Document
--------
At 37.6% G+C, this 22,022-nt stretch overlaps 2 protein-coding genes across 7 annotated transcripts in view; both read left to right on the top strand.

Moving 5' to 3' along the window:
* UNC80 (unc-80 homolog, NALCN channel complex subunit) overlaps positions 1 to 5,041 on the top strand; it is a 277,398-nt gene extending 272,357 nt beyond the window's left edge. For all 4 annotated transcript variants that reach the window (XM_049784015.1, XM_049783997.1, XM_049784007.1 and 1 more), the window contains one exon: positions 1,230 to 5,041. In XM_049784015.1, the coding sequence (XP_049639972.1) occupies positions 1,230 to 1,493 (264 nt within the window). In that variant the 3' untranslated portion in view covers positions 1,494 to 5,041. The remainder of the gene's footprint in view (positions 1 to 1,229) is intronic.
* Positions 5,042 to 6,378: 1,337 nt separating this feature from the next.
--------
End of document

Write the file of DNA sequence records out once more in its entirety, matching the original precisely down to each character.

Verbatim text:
At 37.6% G+C, this 22,022-nt stretch overlaps 2 protein-coding genes across 7 annotated transcripts in view; both read left to right on the top strand.

Moving 5' to 3' along the window:
* UNC80 (unc-80 homolog, NALCN channel complex subunit) overlaps positions 1 to 5,041 on the top strand; it is a 277,398-nt gene extending 272,357 nt beyond the window's left edge. For all 4 annotated transcript variants that reach the window (XM_049784015.1, XM_049783997.1, XM_049784007.1 and 1 more), the window contains one exon: positions 1,230 to 5,041. In XM_049784015.1, the coding sequence (XP_049639972.1) occupies positions 1,230 to 1,493 (264 nt within the window). In that variant the 3' untranslated portion in view covers positions 1,494 to 5,041. The remainder of the gene's footprint in view (positions 1 to 1,229) is intronic.
* Positions 5,042 to 6,378: 1,337 nt separating this feature from the next.